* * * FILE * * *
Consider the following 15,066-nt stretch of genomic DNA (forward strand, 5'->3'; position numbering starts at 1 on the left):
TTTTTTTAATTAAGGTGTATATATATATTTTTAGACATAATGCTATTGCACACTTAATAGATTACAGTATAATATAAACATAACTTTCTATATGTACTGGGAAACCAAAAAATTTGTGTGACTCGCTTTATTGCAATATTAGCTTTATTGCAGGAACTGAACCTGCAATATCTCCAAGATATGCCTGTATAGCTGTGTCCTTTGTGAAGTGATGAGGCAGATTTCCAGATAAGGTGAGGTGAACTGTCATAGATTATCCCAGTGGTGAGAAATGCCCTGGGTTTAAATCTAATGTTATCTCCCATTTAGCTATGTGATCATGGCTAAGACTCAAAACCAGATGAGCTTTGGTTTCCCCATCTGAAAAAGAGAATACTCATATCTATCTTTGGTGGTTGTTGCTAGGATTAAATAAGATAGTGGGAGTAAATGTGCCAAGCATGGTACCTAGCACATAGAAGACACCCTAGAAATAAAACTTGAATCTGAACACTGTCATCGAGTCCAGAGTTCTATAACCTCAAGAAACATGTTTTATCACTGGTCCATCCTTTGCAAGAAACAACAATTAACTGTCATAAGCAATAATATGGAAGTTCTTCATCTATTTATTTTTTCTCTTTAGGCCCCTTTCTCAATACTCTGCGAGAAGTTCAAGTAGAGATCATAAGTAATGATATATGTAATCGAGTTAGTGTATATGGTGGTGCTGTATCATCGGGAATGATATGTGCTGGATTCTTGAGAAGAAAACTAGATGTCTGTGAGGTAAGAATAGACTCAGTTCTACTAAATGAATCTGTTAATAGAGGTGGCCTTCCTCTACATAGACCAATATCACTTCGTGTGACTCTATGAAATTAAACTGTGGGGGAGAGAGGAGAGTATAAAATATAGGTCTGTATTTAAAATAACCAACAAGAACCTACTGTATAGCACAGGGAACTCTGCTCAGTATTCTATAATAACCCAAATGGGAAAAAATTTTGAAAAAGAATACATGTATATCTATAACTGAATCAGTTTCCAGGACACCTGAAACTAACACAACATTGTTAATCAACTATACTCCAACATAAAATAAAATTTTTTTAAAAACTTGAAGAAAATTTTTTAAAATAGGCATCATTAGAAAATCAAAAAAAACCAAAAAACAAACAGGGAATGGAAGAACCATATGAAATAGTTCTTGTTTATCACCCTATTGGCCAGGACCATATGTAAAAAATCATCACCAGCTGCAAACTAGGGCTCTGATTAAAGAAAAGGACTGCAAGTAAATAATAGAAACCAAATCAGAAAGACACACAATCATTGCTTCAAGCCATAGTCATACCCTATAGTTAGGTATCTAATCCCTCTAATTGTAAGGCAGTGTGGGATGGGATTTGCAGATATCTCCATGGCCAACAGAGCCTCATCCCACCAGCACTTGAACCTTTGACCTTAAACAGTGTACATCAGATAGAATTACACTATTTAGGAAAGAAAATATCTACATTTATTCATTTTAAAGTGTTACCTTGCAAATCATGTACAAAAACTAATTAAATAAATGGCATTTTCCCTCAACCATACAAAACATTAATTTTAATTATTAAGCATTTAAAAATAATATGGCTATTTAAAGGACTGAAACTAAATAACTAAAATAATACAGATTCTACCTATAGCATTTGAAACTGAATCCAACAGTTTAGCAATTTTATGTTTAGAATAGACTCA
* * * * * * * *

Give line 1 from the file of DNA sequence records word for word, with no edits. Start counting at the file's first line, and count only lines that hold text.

Consider the following 15,066-nt stretch of genomic DNA (forward strand, 5'->3'; position numbering starts at 1 on the left):